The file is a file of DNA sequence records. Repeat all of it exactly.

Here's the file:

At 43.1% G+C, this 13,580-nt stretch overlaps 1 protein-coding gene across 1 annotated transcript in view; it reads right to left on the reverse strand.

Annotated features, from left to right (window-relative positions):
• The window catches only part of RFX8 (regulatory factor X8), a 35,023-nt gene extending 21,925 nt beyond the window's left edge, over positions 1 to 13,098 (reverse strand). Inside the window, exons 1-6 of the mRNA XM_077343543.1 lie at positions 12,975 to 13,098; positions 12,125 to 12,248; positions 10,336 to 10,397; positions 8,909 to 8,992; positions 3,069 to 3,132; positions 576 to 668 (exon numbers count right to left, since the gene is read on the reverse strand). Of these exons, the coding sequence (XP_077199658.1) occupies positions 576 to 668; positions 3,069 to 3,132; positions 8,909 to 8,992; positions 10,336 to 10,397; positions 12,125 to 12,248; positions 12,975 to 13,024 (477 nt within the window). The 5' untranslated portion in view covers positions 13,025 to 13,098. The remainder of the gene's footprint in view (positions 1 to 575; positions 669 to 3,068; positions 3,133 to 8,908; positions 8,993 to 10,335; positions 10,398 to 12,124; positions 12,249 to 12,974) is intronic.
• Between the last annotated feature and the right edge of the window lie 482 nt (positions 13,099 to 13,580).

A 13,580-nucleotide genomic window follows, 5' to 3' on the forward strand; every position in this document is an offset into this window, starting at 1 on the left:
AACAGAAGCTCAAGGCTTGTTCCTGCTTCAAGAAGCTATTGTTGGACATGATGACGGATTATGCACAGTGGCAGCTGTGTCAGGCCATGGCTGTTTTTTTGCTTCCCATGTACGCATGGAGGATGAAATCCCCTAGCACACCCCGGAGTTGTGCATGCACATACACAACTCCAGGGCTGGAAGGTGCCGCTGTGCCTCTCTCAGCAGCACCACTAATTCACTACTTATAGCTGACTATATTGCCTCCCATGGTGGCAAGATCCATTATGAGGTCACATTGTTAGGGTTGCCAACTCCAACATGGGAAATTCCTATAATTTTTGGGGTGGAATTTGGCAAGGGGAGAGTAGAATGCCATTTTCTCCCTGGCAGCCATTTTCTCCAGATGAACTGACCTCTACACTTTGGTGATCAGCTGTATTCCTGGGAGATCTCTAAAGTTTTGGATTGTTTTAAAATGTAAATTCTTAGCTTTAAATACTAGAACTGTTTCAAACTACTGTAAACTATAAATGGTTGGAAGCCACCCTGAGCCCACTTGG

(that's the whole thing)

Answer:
At 43.1% G+C, this 13,580-nt stretch overlaps 1 protein-coding gene across 1 annotated transcript in view; it reads right to left on the reverse strand.

Annotated features, from left to right (window-relative positions):
• The window catches only part of RFX8 (regulatory factor X8), a 35,023-nt gene extending 21,925 nt beyond the window's left edge, over positions 1 to 13,098 (reverse strand). Inside the window, exons 1-6 of the mRNA XM_077343543.1 lie at positions 12,975 to 13,098; positions 12,125 to 12,248; positions 10,336 to 10,397; positions 8,909 to 8,992; positions 3,069 to 3,132; positions 576 to 668 (exon numbers count right to left, since the gene is read on the reverse strand). Of these exons, the coding sequence (XP_077199658.1) occupies positions 576 to 668; positions 3,069 to 3,132; positions 8,909 to 8,992; positions 10,336 to 10,397; positions 12,125 to 12,248; positions 12,975 to 13,024 (477 nt within the window). The 5' untranslated portion in view covers positions 13,025 to 13,098. The remainder of the gene's footprint in view (positions 1 to 575; positions 669 to 3,068; positions 3,133 to 8,908; positions 8,993 to 10,335; positions 10,398 to 12,124; positions 12,249 to 12,974) is intronic.
• Between the last annotated feature and the right edge of the window lie 482 nt (positions 13,099 to 13,580).

A 13,580-nucleotide genomic window follows, 5' to 3' on the forward strand; every position in this document is an offset into this window, starting at 1 on the left:
AACAGAAGCTCAAGGCTTGTTCCTGCTTCAAGAAGCTATTGTTGGACATGATGACGGATTATGCACAGTGGCAGCTGTGTCAGGCCATGGCTGTTTTTTTGCTTCCCATGTACGCATGGAGGATGAAATCCCCTAGCACACCCCGGAGTTGTGCATGCACATACACAACTCCAGGGCTGGAAGGTGCCGCTGTGCCTCTCTCAGCAGCACCACTAATTCACTACTTATAGCTGACTATATTGCCTCCCATGGTGGCAAGATCCATTATGAGGTCACATTGTTAGGGTTGCCAACTCCAACATGGGAAATTCCTATAATTTTTGGGGTGGAATTTGGCAAGGGGAGAGTAGAATGCCATTTTCTCCCTGGCAGCCATTTTCTCCAGATGAACTGACCTCTACACTTTGGTGATCAGCTGTATTCCTGGGAGATCTCTAAAGTTTTGGATTGTTTTAAAATGTAAATTCTTAGCTTTAAATACTAGAACTGTTTCAAACTACTGTAAACTATAAATGGTTGGAAGCCACCCTGAGCCCACTTGG